Globalization is the solution, not the problem, Asia's economic leaders say – CNBC

Globalization is the solution, not the problem, Asia's economic leaders say – CNBC


Pakistani Minister for Finance, Revenue, Economic Affairs, Statistics and Privatization Ishaq Dar, Indian Minister of Finance, Defense and Corporate Affairs Arun Jaitley, Indonesian Finance Minister Sri Mulyani Indrawati and Asian Development Bank President Takehiko Nakao share handshakes after a CNBC-hosted debate at the 2017 ADB meeting in Yokohama, Japan.

CNBC | Everett Rosenfeld

Pakistani Minister for Finance, Revenue, Economic Affairs, Statistics and Privatization Ishaq Dar, Indian Minister of Finance, Defense and Corporate Affairs Arun Jaitley, Indonesian Finance Minister Sri Mulyani Indrawati and Asian Development Bank President Takehiko Nakao share handshakes after a CNBC-hosted debate at the 2017 ADB meeting in Yokohama, Japan.

YOKOHAMA, Japan — Protectionist rhetoric may be in vogue in among some Western politicians, but many of the top economic leaders in Asia are saying they aren’t worried. These officials suggest trade will become more open and free, and globalization is the solution to many of the world’s problems.

From the pulpit at this week’s Asian Development Bank meeting in Japan, central bankers and finance ministers from across the region fought back against the idea that international commerce should face more restrictions. Some even rejected the notion that such moves were feasible, despite the occasional setback like the U.S. pulling out of the Trans-Pacific Partnership (TPP) — a trade deal that would have established rules and opened markets between 12 nations accounting for roughly 40 percent of global GDP.

“I believe that an individual trade pact may not succeed because one country has pulled out, as in the case of TPP,” Arun Jaitley, India’s minister of finance, defense and corporate affairs, said at a CNBC-hosted debate during the ADB meeting. “But trade is going to move forward.”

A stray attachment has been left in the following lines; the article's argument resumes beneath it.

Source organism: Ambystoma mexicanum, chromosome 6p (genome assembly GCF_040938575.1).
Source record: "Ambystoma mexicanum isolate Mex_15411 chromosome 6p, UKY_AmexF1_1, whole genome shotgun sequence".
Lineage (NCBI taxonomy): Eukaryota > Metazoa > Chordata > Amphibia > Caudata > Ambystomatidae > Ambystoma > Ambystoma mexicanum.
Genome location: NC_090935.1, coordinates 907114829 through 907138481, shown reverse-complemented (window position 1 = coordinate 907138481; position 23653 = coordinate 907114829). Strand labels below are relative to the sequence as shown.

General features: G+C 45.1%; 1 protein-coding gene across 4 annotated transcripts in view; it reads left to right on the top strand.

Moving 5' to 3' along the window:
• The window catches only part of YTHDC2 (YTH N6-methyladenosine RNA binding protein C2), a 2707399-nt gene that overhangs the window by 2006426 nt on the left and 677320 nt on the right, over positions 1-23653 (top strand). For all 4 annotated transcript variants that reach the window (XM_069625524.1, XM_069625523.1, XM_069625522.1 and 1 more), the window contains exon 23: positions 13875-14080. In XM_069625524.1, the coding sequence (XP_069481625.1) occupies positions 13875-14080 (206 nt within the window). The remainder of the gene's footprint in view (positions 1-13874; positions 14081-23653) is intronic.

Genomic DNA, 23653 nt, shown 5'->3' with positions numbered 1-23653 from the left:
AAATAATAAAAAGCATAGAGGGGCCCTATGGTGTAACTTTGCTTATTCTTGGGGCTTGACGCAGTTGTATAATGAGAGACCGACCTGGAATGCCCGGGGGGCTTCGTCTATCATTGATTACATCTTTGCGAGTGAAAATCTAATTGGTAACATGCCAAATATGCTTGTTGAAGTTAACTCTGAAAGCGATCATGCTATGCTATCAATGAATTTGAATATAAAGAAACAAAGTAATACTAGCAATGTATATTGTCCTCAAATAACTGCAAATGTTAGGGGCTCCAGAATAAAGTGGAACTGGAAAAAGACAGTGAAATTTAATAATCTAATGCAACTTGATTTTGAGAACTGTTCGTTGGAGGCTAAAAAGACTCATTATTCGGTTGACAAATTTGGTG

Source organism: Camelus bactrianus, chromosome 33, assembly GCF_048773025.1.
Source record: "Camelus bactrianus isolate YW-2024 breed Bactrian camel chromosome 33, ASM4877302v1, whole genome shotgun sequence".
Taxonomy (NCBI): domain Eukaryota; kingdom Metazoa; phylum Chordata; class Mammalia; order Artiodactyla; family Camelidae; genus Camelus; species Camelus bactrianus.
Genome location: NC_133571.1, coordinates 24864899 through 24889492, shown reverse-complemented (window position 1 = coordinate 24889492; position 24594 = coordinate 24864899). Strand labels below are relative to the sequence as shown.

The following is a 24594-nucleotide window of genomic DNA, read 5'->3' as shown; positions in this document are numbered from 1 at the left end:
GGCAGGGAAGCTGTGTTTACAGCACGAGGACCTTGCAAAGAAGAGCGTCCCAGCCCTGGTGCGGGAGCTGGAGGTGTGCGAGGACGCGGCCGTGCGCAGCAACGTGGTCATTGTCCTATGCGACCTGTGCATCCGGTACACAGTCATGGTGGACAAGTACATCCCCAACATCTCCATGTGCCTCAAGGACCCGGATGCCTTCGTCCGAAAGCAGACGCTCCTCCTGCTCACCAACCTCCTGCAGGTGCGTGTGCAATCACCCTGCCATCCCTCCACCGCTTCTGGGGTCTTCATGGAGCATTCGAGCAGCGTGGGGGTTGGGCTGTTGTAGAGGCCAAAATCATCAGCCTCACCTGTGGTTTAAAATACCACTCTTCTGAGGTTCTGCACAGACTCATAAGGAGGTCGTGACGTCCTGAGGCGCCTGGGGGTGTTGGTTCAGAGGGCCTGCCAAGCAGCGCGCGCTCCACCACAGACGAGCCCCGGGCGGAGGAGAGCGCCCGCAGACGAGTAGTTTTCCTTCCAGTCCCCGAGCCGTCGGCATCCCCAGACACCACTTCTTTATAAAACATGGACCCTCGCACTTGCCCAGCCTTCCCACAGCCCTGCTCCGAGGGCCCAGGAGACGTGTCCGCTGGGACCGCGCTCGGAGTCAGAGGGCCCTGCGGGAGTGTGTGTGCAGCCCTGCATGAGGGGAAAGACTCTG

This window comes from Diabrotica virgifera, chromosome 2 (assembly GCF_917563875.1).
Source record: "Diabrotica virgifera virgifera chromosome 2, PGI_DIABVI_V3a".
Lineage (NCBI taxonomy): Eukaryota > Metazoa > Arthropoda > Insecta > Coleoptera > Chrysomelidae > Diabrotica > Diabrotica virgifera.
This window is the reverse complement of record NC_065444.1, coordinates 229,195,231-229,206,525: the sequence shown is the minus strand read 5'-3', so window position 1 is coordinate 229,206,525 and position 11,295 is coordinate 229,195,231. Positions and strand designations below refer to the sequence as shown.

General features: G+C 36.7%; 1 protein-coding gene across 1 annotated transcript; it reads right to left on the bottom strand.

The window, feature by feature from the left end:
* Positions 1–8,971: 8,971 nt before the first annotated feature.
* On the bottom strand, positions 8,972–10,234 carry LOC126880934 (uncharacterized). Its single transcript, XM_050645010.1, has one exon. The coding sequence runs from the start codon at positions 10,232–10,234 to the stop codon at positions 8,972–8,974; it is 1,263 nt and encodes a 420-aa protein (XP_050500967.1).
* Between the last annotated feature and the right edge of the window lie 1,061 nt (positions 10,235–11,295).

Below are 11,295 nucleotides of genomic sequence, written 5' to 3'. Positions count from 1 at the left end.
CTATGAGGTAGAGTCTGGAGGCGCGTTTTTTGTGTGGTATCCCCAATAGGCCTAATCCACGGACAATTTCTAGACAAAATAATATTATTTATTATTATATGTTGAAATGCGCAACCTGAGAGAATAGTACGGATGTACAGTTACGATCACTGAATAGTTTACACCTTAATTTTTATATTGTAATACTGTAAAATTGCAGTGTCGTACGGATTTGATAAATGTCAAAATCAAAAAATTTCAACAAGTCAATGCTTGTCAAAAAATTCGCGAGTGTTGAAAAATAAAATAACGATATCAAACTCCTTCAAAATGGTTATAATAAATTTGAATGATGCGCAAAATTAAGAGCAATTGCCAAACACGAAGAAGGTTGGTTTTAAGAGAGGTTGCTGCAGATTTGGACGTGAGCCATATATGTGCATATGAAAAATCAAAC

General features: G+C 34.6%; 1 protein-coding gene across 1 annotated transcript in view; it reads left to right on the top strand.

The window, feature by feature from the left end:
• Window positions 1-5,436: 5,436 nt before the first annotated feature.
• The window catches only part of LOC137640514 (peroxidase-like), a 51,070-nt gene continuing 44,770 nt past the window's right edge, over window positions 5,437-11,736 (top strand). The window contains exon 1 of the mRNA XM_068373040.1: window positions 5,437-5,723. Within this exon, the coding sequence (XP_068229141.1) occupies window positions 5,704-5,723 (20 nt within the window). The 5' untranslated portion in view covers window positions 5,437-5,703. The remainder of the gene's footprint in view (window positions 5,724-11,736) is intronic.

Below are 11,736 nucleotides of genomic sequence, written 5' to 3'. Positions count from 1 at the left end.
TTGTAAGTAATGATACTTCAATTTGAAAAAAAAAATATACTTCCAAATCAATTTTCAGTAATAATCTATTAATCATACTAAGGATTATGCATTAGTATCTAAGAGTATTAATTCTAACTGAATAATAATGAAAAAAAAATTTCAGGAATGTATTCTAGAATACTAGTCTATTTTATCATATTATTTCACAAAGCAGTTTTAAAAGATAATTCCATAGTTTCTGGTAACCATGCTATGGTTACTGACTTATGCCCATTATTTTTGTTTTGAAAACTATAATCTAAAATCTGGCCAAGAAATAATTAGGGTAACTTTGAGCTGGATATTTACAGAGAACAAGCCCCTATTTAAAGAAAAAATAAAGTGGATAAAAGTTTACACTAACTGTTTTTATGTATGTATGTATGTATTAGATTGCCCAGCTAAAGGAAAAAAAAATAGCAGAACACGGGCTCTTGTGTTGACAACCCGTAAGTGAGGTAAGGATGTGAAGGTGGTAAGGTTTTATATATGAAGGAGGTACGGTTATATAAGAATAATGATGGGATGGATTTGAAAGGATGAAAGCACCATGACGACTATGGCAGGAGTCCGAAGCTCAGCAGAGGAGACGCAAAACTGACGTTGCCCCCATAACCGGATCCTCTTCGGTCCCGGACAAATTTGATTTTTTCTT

“Trade is going to find ways and means — either by way of multilateral arrangements, plurilateral arrangements, or bilateral arrangements — of moving forward,” he added. “I don’t think there is any force in the world today that can prevent trade.”

Jaitley’s comments were echoed by others at the debate, including ADB President Takehiko Nakao, who said he did not believe recent protectionist remarks “by several policymakers in the world” would immediately impact Asia and its continued opening up.

“As long as we keep reform momentum, which we are doing, we should be okay,” he said, reflecting on the likely demise of the TPP in the absence of U.S. membership.

For his part, Nakao took an unequivocal stance on trade. “We are very clear: Free trade is important and protectionist trade practices are not good, and we should make every effort to keep the trade and investment regime open,” he said during the debate.

Even Japan and China — which have shared a rocky relationship — agreed to strengthen their financial engagement at a meeting between the countries’ finance ministers on the sidelines of the ADB meeting. Earlier this week, finance officials from Japan, China and South Korea issued a statement rejecting protectionism.



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